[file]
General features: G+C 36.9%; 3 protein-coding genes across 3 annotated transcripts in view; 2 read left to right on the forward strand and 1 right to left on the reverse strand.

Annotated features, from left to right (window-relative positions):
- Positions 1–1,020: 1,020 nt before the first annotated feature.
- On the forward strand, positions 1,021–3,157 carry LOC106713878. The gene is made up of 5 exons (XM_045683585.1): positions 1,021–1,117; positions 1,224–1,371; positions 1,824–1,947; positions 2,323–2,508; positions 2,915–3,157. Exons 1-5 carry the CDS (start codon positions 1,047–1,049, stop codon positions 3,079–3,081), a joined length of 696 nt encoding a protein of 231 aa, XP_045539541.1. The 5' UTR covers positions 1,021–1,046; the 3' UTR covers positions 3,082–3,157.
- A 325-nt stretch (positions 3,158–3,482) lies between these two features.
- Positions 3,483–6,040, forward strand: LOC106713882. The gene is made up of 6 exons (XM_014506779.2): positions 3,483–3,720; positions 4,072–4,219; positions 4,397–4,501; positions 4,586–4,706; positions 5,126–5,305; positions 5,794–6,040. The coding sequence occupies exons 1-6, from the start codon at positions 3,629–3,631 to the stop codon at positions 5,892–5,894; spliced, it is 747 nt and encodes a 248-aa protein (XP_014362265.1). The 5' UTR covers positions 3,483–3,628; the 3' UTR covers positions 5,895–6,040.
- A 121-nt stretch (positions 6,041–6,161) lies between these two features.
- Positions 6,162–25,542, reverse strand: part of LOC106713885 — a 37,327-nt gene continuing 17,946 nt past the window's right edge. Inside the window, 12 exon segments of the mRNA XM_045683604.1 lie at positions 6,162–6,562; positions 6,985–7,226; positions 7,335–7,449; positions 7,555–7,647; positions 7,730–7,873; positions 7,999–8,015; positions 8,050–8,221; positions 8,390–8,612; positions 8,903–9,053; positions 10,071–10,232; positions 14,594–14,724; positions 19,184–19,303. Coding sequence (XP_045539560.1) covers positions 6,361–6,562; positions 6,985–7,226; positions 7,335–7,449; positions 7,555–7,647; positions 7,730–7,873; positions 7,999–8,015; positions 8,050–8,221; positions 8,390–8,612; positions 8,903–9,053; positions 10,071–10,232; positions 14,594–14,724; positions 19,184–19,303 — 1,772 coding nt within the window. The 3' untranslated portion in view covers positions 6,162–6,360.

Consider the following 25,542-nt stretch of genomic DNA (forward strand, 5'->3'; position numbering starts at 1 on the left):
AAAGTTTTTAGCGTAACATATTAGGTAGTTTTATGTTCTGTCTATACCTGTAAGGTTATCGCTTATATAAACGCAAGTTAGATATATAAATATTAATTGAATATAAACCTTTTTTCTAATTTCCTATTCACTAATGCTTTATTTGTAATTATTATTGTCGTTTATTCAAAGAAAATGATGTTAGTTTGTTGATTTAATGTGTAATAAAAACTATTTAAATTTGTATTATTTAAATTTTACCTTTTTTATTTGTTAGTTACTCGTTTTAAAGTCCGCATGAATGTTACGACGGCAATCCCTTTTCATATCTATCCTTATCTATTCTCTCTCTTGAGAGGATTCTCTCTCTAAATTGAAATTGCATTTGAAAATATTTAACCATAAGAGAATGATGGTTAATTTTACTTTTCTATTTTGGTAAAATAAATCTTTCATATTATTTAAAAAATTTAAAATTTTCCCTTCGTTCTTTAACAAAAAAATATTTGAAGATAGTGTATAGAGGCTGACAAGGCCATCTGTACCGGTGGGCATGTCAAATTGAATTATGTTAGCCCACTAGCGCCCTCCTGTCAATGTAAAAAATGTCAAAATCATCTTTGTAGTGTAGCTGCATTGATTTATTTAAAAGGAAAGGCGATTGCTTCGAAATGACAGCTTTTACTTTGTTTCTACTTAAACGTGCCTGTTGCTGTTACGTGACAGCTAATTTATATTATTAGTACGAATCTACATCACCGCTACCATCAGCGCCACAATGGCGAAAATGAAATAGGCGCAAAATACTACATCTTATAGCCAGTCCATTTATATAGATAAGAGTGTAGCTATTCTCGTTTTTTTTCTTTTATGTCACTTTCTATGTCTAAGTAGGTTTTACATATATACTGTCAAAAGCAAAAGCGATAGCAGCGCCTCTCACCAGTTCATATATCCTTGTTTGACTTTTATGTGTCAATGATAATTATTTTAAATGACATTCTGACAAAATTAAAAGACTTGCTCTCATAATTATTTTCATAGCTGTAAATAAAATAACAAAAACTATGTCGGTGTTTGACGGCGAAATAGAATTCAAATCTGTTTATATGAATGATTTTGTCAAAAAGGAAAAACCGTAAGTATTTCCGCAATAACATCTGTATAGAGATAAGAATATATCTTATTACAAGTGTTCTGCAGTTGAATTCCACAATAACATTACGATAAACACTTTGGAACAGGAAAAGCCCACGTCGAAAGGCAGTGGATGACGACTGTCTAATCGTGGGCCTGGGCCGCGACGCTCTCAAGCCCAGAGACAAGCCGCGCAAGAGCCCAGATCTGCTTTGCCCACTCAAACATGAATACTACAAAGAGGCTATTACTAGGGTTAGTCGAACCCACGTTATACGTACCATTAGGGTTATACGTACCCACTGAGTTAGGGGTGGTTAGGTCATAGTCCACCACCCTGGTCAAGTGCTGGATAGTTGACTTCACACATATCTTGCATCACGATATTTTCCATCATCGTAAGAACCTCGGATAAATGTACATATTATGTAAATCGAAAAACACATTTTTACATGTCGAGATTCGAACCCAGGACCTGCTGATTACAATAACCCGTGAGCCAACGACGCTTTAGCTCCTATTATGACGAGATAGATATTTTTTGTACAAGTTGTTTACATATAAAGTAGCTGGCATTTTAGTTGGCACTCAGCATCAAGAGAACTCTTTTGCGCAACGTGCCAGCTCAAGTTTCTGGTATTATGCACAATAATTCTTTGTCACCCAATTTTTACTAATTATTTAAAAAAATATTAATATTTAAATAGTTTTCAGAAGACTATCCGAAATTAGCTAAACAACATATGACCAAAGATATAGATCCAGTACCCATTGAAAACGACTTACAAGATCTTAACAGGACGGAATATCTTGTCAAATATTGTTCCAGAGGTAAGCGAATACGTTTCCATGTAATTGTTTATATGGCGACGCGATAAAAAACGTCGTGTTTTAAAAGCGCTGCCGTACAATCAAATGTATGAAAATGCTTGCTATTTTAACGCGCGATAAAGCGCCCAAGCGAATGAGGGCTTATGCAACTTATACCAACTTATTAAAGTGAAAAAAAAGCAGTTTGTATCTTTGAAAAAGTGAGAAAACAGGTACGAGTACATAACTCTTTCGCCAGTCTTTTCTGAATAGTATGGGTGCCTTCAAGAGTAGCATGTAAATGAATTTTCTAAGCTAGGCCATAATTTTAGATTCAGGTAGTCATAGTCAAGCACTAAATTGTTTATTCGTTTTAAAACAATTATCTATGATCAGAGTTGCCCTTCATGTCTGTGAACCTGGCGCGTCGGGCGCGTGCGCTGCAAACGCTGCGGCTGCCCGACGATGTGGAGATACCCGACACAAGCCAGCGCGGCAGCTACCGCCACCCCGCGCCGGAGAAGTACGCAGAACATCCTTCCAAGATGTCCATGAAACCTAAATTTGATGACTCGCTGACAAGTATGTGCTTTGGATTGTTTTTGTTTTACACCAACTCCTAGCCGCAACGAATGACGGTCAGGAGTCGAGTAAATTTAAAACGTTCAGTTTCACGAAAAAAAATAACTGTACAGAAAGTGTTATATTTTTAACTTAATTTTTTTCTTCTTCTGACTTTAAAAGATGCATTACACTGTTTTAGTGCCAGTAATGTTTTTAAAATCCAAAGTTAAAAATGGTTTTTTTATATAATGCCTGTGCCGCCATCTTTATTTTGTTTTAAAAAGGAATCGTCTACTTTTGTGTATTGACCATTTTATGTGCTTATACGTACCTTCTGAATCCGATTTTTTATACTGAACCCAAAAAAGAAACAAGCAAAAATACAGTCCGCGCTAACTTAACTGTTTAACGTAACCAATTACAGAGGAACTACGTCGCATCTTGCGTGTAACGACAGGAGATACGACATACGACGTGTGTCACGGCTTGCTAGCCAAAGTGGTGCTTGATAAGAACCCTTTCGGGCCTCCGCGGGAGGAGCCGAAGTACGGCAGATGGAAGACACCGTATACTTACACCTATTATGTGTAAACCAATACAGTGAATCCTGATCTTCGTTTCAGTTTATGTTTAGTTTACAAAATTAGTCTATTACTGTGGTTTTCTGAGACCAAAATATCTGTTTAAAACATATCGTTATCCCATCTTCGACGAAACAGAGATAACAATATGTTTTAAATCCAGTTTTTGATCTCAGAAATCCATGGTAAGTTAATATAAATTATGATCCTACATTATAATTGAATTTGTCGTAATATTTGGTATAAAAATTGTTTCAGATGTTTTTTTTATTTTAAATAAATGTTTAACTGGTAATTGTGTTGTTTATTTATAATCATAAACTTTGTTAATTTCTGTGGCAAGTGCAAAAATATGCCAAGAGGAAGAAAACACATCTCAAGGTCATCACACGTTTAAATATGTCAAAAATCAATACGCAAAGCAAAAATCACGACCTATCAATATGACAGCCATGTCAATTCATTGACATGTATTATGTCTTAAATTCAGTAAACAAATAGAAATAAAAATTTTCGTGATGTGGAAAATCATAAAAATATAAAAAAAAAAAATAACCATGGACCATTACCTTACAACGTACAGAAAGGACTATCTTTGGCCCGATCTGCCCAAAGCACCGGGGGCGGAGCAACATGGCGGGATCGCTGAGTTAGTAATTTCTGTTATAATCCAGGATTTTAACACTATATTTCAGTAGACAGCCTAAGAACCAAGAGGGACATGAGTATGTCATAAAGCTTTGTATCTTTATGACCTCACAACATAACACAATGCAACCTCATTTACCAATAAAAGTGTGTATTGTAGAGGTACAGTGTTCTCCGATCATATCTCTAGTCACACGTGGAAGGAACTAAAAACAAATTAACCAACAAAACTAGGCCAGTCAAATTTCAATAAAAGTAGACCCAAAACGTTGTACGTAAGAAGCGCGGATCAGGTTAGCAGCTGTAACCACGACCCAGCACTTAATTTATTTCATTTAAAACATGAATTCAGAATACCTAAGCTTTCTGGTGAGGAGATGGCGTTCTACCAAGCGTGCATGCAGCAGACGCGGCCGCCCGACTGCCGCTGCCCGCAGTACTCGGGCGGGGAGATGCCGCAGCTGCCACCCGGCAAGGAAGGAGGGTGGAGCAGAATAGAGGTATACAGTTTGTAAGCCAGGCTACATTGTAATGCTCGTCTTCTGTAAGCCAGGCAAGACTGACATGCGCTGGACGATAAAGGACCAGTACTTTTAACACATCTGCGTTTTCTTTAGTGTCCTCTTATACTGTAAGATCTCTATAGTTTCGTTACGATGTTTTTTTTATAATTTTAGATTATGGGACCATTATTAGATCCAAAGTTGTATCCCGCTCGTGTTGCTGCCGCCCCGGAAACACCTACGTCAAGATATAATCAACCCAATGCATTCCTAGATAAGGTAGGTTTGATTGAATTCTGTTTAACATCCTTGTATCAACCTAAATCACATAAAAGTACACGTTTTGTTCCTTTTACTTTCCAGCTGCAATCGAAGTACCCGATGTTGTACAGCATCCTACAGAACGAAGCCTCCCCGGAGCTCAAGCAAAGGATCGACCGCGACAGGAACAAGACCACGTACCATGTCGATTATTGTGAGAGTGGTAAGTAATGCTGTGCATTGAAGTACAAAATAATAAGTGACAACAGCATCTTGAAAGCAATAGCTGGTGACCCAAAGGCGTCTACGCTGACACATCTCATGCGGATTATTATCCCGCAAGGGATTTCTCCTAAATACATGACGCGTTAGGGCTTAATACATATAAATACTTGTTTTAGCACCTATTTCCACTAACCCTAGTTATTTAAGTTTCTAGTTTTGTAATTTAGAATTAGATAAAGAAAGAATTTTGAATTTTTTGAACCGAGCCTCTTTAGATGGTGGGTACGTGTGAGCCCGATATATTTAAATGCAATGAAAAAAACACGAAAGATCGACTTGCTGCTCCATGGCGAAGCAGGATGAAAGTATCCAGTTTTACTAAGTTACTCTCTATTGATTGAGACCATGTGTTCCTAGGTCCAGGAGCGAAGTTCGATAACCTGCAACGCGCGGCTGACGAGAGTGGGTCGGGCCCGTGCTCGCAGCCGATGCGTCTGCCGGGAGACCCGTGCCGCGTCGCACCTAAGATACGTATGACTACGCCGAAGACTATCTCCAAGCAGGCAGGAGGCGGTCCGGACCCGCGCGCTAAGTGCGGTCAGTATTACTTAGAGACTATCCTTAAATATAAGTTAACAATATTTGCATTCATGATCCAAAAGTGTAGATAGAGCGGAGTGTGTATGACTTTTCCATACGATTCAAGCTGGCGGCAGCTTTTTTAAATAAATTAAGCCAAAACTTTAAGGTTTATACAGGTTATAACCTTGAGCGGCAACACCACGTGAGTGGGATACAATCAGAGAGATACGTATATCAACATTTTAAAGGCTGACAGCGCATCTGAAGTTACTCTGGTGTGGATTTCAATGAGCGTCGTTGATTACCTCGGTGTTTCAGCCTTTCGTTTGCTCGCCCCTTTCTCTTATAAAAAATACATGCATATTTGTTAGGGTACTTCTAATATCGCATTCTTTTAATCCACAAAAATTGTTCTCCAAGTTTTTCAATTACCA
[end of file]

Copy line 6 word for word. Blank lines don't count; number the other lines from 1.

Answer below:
- Positions 3,483–6,040, forward strand: LOC106713882. The gene is made up of 6 exons (XM_014506779.2): positions 3,483–3,720; positions 4,072–4,219; positions 4,397–4,501; positions 4,586–4,706; positions 5,126–5,305; positions 5,794–6,040. The coding sequence occupies exons 1-6, from the start codon at positions 3,629–3,631 to the stop codon at positions 5,892–5,894; spliced, it is 747 nt and encodes a 248-aa protein (XP_014362265.1). The 5' UTR covers positions 3,483–3,628; the 3' UTR covers positions 5,895–6,040.